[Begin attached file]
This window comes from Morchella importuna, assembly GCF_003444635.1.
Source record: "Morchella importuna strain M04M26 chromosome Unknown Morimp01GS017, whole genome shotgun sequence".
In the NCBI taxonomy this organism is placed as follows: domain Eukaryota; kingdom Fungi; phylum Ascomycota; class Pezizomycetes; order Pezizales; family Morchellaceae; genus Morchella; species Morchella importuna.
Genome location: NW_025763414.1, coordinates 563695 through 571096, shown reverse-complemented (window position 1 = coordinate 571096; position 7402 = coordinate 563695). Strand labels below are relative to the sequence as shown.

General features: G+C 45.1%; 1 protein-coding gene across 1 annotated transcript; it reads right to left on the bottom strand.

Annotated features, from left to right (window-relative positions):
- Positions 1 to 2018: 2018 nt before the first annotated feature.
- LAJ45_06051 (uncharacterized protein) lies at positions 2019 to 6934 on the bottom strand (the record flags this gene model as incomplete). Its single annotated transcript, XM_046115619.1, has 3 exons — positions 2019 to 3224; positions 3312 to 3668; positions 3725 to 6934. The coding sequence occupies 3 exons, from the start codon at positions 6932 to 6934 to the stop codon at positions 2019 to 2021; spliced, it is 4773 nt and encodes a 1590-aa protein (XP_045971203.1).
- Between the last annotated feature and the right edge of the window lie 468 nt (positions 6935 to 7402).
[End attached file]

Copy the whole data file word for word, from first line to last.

This window comes from Morchella importuna, assembly GCF_003444635.1.
Source record: "Morchella importuna strain M04M26 chromosome Unknown Morimp01GS017, whole genome shotgun sequence".
In the NCBI taxonomy this organism is placed as follows: domain Eukaryota; kingdom Fungi; phylum Ascomycota; class Pezizomycetes; order Pezizales; family Morchellaceae; genus Morchella; species Morchella importuna.
Genome location: NW_025763414.1, coordinates 563695 through 571096, shown reverse-complemented (window position 1 = coordinate 571096; position 7402 = coordinate 563695). Strand labels below are relative to the sequence as shown.

General features: G+C 45.1%; 1 protein-coding gene across 1 annotated transcript; it reads right to left on the bottom strand.

Annotated features, from left to right (window-relative positions):
- Positions 1 to 2018: 2018 nt before the first annotated feature.
- LAJ45_06051 (uncharacterized protein) lies at positions 2019 to 6934 on the bottom strand (the record flags this gene model as incomplete). Its single annotated transcript, XM_046115619.1, has 3 exons — positions 2019 to 3224; positions 3312 to 3668; positions 3725 to 6934. The coding sequence occupies 3 exons, from the start codon at positions 6932 to 6934 to the stop codon at positions 2019 to 2021; spliced, it is 4773 nt and encodes a 1590-aa protein (XP_045971203.1).
- Between the last annotated feature and the right edge of the window lie 468 nt (positions 6935 to 7402).